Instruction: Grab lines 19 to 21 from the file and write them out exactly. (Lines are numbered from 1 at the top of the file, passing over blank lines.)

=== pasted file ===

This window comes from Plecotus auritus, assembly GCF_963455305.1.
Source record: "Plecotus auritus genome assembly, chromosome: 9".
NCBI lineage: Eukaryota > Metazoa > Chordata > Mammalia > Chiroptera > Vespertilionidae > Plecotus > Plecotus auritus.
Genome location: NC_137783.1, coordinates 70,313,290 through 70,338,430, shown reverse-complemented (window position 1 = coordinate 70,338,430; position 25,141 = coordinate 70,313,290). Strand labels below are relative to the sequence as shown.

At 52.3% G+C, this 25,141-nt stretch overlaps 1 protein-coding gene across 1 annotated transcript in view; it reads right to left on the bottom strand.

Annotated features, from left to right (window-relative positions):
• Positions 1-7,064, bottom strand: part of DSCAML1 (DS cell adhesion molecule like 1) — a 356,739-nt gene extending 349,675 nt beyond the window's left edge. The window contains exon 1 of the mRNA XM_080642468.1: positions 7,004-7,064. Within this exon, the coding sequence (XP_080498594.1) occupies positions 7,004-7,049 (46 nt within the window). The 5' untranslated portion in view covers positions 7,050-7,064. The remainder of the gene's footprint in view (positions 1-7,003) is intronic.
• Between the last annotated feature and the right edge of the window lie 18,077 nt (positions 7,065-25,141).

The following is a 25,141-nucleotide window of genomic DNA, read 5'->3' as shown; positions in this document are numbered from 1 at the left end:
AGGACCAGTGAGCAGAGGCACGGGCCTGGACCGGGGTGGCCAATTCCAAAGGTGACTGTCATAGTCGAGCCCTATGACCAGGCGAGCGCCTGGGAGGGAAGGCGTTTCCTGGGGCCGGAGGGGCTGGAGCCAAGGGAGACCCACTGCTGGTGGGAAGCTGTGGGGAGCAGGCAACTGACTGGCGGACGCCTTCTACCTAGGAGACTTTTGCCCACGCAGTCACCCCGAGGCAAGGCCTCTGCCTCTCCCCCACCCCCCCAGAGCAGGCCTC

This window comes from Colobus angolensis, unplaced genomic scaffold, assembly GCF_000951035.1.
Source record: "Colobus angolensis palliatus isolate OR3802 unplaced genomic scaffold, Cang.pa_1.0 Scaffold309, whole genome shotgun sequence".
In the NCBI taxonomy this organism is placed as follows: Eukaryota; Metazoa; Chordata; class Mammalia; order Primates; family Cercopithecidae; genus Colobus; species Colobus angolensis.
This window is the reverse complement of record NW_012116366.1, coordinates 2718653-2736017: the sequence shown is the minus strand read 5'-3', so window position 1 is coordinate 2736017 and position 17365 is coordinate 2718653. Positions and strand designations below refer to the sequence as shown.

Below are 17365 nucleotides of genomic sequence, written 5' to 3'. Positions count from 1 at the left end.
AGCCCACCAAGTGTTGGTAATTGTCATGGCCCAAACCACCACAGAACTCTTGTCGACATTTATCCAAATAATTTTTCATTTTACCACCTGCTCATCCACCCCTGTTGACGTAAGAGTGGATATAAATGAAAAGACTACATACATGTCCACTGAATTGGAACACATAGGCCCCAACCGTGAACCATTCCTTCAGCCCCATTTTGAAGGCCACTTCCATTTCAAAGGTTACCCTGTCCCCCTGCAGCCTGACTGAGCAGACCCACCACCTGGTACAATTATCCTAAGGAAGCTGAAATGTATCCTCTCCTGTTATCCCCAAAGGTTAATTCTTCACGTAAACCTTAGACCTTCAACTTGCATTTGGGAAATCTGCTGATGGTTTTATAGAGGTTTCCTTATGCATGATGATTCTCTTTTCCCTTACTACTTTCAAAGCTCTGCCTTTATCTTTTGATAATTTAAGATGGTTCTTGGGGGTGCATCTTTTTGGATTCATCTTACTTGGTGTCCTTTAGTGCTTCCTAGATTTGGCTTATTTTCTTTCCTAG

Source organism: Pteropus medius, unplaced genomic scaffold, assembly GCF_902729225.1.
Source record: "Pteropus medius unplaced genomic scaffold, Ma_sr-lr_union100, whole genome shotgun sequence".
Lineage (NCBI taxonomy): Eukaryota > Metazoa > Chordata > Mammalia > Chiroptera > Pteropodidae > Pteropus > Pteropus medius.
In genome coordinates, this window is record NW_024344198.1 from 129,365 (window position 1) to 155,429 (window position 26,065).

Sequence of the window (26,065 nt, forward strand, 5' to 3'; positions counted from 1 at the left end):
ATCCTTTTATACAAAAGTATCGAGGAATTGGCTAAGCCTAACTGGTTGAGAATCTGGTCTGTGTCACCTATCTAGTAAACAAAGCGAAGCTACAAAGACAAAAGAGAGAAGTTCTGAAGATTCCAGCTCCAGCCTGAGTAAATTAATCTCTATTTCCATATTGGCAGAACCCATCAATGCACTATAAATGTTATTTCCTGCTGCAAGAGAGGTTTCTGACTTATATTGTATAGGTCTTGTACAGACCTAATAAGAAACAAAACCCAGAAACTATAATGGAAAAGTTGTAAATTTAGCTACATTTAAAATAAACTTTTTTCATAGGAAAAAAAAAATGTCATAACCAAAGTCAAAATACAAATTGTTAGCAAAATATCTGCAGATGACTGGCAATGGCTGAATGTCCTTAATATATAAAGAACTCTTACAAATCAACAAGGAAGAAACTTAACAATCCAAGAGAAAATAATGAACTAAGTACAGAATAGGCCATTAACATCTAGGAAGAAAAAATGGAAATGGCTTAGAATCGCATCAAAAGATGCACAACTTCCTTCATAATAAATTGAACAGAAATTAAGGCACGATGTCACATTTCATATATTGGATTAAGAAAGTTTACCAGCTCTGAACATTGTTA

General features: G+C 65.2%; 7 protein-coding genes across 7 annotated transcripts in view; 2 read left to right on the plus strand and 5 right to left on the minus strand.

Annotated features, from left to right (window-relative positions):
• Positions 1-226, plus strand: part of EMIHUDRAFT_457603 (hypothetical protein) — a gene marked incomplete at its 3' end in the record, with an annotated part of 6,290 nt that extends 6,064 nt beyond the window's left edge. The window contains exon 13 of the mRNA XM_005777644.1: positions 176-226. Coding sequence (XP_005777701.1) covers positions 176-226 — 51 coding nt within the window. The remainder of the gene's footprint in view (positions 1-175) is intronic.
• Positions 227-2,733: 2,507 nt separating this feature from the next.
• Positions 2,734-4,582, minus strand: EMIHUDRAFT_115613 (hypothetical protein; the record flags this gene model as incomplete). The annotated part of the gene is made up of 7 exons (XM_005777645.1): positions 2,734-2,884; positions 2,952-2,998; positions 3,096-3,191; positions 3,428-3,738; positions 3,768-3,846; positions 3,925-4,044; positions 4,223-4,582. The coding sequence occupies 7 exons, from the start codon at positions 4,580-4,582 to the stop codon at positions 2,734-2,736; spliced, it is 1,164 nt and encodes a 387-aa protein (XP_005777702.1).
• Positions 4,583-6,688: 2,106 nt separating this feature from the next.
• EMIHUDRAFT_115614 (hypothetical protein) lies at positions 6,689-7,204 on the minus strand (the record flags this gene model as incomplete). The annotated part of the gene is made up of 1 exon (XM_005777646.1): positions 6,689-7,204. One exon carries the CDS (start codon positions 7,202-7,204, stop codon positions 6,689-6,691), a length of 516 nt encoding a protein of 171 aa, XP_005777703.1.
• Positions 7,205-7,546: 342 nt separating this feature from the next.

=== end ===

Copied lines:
Lineage (NCBI taxonomy): Eukaryota > Metazoa > Chordata > Mammalia > Chiroptera > Pteropodidae > Pteropus > Pteropus medius.
In genome coordinates, this window is record NW_024344198.1 from 129,365 (window position 1) to 155,429 (window position 26,065).

Sequence of the window (26,065 nt, forward strand, 5' to 3'; positions counted from 1 at the left end):